The Treasury wants to loosen Solvency II rules, to release capital held by insurers and boost economic activity.
The plan is expected to release significant amounts of capital, enabling insurers to invest in illiquid assets in the real economy.
The UK Government is pushing ahead with its plans, publishing the results of a consultation that took place in April 2022 alongside the Treasury’s Autumn Statement.
“This is a very welcome boost for UK investment,” said Amanda Blanc, Aviva Group CEO.
“We estimate reforms to Solvency II will allow Aviva to invest at least £25bn over the next ten years across the UK, including in critical areas such as social housing, schools, hospitals and green energy projects,” Blanc added.
The Association of British Insurers (ABI) welcomed the planned reforms, with a much higher estimate for the amount of investment the industry could provide as a result.
“We strongly welcome these changes to the Solvency II regime which will allow the UK insurance and long-term savings sector to play an even greater role in supporting the levelling up agenda and the transition to Net Zero,” said Hannah Gurga, director general, ABI.
“Meaningful reform of the rules creates the potential for the industry to invest over £100bn in the next ten years in productive finance, such as UK social infrastructure and green energy supply, whilst ensuring very high levels of protection for policyholders remain in place,” said Gurga.
“More broadly, it will encourage a thriving and competitive industry which will ultimately benefit the UK economy, the environment and customers. This meets the objectives that HM Treasury set out to achieve and which the industry has supported throughout,” she added.
The ABI highlighted some aspects of the plans as particularly positive.
Firstly, the industry body welcomed the proposed reduction to the Risk Margin by 65% for life insurers and 30% for non-life insurers. This agreed with the view of the Prudential Regulation Authority’s (PRA) that the Risk Margin was too large and too sensitive to interest rates.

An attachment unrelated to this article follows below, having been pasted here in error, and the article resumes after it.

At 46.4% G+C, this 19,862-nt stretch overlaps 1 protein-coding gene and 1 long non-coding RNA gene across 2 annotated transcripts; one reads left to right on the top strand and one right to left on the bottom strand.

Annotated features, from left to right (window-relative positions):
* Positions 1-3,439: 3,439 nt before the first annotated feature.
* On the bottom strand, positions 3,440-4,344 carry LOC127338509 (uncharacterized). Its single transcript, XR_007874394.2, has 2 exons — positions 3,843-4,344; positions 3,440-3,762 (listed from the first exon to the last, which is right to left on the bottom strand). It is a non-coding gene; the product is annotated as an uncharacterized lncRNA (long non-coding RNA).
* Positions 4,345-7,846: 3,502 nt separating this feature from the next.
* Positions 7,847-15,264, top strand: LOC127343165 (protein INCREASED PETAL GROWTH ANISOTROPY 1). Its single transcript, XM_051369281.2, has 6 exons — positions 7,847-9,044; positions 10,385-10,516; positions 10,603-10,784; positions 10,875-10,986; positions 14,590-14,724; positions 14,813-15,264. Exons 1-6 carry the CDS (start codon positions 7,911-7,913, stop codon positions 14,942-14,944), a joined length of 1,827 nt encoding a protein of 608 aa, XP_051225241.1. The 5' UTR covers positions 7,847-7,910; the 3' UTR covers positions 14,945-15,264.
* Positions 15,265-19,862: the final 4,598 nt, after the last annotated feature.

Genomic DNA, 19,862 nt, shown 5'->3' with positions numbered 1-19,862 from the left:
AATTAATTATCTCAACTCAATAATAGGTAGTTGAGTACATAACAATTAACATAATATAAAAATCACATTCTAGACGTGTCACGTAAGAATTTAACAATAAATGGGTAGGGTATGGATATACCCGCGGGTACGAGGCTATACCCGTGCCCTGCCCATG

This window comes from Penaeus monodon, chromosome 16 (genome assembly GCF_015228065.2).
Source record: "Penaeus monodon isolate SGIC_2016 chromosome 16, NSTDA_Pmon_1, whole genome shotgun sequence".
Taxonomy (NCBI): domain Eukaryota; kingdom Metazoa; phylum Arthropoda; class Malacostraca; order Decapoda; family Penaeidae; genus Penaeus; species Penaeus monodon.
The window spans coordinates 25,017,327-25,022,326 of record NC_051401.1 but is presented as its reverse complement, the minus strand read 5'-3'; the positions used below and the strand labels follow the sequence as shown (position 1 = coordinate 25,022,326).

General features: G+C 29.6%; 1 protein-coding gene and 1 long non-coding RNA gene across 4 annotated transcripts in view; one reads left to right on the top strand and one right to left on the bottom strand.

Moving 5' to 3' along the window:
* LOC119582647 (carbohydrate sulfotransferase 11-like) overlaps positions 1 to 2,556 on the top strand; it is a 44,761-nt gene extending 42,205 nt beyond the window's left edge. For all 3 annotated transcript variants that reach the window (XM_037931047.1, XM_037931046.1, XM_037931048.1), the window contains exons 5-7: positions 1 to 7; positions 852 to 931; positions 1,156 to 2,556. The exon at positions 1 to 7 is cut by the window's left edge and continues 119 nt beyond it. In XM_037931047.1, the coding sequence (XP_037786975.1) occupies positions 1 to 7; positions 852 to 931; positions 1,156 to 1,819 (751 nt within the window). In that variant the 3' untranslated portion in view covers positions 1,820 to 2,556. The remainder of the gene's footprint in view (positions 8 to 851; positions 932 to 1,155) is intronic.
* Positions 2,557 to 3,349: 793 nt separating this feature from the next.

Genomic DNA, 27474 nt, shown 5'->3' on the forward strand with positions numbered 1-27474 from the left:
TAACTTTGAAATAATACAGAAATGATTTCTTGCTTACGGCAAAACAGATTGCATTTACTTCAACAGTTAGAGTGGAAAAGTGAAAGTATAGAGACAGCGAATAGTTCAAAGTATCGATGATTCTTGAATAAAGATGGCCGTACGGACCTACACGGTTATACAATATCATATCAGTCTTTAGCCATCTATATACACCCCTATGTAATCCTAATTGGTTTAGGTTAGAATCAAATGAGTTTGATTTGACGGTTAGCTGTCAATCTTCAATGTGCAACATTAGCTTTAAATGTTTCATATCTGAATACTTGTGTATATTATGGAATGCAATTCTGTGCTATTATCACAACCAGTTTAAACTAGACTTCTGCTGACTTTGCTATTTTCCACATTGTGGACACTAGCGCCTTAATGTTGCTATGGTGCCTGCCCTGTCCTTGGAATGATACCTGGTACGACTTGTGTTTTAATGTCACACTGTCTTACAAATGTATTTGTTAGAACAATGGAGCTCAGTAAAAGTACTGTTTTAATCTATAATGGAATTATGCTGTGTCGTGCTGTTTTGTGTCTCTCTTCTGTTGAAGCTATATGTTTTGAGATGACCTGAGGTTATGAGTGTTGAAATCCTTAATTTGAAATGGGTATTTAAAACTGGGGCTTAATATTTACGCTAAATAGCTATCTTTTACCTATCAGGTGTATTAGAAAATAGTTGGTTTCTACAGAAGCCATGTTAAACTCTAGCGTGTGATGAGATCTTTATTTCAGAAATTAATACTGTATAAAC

Other changes proposed by the PRA, such as to the Fundamental Spread (FS) methodology, have not, however, made it into the final package.
“PRA concerns that Solvency II reforms must maintain the overall integrity of the regime have clearly been overruled by the Government on this occasion,” said a comment from legal firm Herbert Smith Freehills.
The ABI said it was pleased to see proposals to broaden the asset and liability eligibility criteria for the Matching Adjustment. This would allow industry to invest in a wider array of assets and also enable relevant insurers to include morbidity liabilities in Matching Adjustment portfolios, according to the ABI.
“We support the Government’s announcement that the design and calibration of the fundamental spread will remain as it is today. This will lead to less volatile annuity prices and ultimately provide a more stable income for UK pensioners,” the ABI added.
The comment from Herbert Smith Freehills anticipates the PRA’s response to the Treasury’s package of reforms “given its clear reservations over some of the changes”.
The legal firm added: “While the Treasury’s proposals indicate a clear direction for reform, it could be some time until the detail is known. Some reports suggest it could be the end of 2024, or possibly 2025, before the changes come into force.”